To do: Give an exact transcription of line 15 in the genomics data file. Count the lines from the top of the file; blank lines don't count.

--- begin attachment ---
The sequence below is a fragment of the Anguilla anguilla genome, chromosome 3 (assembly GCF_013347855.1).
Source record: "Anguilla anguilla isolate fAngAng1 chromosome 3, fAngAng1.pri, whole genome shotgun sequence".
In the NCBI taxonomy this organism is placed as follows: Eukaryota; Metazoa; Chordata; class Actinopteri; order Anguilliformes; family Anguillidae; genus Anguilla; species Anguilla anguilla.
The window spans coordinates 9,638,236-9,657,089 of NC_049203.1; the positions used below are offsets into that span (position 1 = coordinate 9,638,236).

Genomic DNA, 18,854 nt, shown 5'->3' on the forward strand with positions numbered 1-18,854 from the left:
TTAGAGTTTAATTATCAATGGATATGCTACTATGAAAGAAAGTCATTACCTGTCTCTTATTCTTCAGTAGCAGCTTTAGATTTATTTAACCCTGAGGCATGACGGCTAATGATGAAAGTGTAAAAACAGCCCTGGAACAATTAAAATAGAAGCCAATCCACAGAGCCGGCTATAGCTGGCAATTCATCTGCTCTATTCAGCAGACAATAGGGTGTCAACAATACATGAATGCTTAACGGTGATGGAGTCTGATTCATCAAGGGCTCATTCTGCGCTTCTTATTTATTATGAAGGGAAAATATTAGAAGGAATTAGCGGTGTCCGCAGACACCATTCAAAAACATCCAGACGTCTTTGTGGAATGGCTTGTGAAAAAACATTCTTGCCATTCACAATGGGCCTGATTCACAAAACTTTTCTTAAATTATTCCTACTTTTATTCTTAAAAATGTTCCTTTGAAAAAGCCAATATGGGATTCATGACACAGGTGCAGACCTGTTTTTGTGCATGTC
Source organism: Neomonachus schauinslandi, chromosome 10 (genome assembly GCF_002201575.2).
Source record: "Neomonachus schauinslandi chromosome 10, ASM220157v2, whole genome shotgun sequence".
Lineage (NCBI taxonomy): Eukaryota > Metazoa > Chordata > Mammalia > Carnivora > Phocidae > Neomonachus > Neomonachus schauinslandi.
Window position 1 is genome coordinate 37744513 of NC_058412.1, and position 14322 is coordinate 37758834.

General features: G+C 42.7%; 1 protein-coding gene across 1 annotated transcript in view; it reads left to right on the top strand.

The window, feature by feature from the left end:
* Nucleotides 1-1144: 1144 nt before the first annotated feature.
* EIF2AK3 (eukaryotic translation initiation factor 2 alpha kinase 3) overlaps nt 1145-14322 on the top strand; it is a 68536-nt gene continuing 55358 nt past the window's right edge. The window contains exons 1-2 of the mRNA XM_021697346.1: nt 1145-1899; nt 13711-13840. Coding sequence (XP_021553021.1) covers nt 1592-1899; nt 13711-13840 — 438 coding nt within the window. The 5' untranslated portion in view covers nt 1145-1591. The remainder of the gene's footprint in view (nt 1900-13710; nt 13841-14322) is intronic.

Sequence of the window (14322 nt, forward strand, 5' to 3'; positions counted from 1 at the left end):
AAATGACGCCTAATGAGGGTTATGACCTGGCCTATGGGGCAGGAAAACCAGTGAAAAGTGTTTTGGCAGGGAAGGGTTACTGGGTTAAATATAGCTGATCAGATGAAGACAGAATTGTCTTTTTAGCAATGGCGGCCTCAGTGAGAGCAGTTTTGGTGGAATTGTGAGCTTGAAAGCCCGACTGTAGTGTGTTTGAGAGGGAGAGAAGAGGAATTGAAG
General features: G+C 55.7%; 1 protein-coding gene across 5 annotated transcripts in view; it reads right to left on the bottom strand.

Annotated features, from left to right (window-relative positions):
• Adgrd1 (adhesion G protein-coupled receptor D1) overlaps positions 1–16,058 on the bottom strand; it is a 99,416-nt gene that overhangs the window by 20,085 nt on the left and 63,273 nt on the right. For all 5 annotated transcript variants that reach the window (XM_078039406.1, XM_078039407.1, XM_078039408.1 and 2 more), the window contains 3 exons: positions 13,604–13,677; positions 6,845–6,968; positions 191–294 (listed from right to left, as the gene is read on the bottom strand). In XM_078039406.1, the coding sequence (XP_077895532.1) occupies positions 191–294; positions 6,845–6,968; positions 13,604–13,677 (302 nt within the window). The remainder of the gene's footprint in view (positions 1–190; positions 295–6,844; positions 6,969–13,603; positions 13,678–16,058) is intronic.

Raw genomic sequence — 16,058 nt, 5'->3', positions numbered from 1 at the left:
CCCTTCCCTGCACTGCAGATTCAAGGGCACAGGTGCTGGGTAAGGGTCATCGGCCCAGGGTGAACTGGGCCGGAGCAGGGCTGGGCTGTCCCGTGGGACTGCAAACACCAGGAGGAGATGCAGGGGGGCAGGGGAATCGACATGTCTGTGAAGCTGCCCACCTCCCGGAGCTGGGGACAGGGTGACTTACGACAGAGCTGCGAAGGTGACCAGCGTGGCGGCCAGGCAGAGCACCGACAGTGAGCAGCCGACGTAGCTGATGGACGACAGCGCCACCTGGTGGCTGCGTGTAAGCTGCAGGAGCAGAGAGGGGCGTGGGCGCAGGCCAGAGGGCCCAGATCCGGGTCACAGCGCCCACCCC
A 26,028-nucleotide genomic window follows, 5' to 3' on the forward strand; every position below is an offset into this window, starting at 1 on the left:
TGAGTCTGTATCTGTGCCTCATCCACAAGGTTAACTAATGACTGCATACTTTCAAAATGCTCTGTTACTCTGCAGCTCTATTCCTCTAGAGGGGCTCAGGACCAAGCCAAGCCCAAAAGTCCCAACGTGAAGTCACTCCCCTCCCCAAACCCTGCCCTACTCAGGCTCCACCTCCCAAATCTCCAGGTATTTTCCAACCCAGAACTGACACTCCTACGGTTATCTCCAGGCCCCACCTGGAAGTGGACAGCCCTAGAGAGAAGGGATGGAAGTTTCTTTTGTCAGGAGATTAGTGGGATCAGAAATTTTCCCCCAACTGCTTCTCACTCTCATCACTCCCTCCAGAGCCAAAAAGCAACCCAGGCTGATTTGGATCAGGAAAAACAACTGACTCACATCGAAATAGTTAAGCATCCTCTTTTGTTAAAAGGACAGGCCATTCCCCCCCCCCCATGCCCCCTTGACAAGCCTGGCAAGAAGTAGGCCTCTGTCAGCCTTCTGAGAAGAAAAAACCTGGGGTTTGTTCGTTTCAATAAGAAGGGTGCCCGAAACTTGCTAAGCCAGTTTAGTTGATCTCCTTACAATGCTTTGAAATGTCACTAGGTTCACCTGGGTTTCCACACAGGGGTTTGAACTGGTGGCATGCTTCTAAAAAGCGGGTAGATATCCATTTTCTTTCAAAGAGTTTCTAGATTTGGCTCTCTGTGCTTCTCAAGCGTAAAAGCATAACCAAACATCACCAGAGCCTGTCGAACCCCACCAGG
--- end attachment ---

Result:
Sequence of the window (14322 nt, forward strand, 5' to 3'; positions counted from 1 at the left end):